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When 35-year-old Jashim migrated to Chattogram from Charfasson, a remote Upazila of Bhola district in Bangladesh, some ten years ago, he thought that he would never be able to move back.

Whatever little property he had was lost to Meghna river’s erosion, caused by climate change, and the father of two boys was forced to a future of working as a day-labourer in the mega city.  

Climate change has been driving more and more people to move from coastal areas to the slums of big cities like Dhaka or Chattogram searching for livelihood options as they lose their lands, due to sudden onset disasters like cyclones, river erosion or long-term problems like increased salinity. 

But when Jashim came back to Charfasson to visit his family a few months later, he learned of a new United Nations Development Programme (UNDP) initiative in his area.

The Integrating Community-based Adaptation into Afforestation and Reforestation (ICBAAR) project, launched in 2016, aims to curb the adverse effects of climate change and introduce adaptive livelihood options for the vulnerable people of the coastal islands.

Jashim, who was already close to a burnout due to the excessive stresses of city life and adverse working conditions, decided to give it a try.

He joined 25 other people to tryout ‘Sorjone Fish Culture’, a nature-based climate-resilient livelihood solution, introduced under the project in the coastal areas. The multiple-use land management method is used to cultivate different fish and vegetables through excavation of ditches and dykes in the target area.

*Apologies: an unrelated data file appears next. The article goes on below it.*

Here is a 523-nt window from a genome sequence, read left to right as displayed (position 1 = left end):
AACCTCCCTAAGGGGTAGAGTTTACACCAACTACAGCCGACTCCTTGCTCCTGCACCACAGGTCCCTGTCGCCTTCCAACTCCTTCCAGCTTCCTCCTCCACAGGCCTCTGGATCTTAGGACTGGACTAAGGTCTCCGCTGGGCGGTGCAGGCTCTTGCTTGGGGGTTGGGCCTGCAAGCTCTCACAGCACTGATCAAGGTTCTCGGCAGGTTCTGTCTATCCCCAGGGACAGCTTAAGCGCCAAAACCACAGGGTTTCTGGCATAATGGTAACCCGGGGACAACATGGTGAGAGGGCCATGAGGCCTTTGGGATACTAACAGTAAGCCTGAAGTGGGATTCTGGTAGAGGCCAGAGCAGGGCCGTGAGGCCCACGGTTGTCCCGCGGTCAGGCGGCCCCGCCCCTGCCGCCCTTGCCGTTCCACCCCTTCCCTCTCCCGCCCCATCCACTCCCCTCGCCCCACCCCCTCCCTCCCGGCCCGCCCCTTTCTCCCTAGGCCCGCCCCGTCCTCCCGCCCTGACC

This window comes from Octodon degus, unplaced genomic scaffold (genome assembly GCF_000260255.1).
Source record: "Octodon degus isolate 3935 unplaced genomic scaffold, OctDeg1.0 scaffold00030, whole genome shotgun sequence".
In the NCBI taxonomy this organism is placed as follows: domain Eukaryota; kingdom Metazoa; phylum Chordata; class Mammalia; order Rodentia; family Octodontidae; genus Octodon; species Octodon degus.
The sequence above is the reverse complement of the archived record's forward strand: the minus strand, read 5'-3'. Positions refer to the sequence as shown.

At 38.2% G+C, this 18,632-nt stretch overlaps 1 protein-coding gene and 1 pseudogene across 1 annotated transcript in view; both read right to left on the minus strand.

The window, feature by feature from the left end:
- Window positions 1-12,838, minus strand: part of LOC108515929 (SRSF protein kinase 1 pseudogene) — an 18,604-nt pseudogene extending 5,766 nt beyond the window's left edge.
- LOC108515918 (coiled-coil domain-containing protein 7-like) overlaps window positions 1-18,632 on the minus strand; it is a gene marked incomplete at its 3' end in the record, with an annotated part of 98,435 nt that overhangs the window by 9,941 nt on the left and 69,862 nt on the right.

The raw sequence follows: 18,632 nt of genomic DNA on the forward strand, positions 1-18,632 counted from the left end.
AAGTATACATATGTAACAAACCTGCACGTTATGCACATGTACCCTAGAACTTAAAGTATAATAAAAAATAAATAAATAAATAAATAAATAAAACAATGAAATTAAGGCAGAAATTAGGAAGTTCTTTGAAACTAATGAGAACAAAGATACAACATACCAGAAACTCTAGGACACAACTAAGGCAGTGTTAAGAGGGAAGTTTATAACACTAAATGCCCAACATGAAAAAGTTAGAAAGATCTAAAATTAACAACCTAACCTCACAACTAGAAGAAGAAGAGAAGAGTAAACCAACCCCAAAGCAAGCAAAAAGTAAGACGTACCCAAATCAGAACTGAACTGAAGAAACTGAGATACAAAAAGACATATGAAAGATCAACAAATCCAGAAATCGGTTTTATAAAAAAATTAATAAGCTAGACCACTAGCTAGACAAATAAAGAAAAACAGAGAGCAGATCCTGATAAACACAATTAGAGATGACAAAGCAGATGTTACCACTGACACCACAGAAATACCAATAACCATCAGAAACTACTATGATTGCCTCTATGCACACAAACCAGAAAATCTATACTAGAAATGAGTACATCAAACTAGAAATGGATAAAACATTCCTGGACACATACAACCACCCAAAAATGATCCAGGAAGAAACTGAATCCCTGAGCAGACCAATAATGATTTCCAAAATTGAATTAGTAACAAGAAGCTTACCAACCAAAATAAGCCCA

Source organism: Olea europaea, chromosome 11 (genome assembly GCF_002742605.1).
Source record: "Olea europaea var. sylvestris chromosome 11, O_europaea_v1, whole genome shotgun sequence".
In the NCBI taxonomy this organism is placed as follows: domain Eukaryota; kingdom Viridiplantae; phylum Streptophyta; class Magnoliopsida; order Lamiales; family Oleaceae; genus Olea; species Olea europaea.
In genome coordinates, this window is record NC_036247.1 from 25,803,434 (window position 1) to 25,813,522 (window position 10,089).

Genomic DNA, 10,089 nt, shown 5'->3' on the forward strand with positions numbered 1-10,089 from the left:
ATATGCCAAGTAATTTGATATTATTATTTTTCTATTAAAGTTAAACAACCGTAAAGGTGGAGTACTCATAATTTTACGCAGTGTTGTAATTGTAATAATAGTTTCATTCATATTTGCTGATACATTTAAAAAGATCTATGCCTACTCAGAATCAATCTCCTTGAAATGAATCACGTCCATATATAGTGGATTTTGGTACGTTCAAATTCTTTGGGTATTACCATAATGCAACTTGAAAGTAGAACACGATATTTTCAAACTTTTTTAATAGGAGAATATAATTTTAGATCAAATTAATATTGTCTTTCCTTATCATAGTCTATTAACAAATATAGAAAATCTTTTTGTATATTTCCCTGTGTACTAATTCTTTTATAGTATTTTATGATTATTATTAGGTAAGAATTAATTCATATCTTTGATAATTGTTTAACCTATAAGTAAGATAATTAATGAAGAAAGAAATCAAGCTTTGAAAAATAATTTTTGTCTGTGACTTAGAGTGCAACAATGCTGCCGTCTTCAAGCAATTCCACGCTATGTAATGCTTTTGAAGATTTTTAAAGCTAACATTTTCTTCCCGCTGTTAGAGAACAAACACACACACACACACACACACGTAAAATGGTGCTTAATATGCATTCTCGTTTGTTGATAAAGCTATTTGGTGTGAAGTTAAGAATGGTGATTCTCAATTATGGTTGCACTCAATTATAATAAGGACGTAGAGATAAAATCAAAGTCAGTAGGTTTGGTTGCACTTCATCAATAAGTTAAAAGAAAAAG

In their case, the target area was 13 acres of leased land, which otherwise would be unproductive throughout the year due to saline water intrusion and water logging.      

Although a little skeptical at first, Jashim quickly started gaining his confidence when he started realising that the technique was appropriate for coastal areas and the effects of climate change. 

After four months of effort, the first produce of vegetables hit the market bringing in close to Tk 3 lakhs (3540 USD). Jashim got a Tk 30,000 (354 USD) share from the sale of vegetables only and was eyeing a similar amount at the end of the year from sale of fishes and vegetables.

Maruf Hossain Minar, a senior fisheries officer who overviewed ICBAAR activities, said, “By the end of the year, they bagged another Tk 6 lakhs from the sale of fishes farmed in the area.” 

“The amount of food I grew was enough for my family as well,” he said. “It was then that I decided that I won’t be going back to the noisy city anymore. My life here with my family is much more dignified. Now my wife is also involved in my work here,” said Jashim.

The ICBAAR project till now has succeeded in changing lives for over 10,000 households of coastal areas, and is expected to benefit over 60,000 people who are at risk due to climate change.

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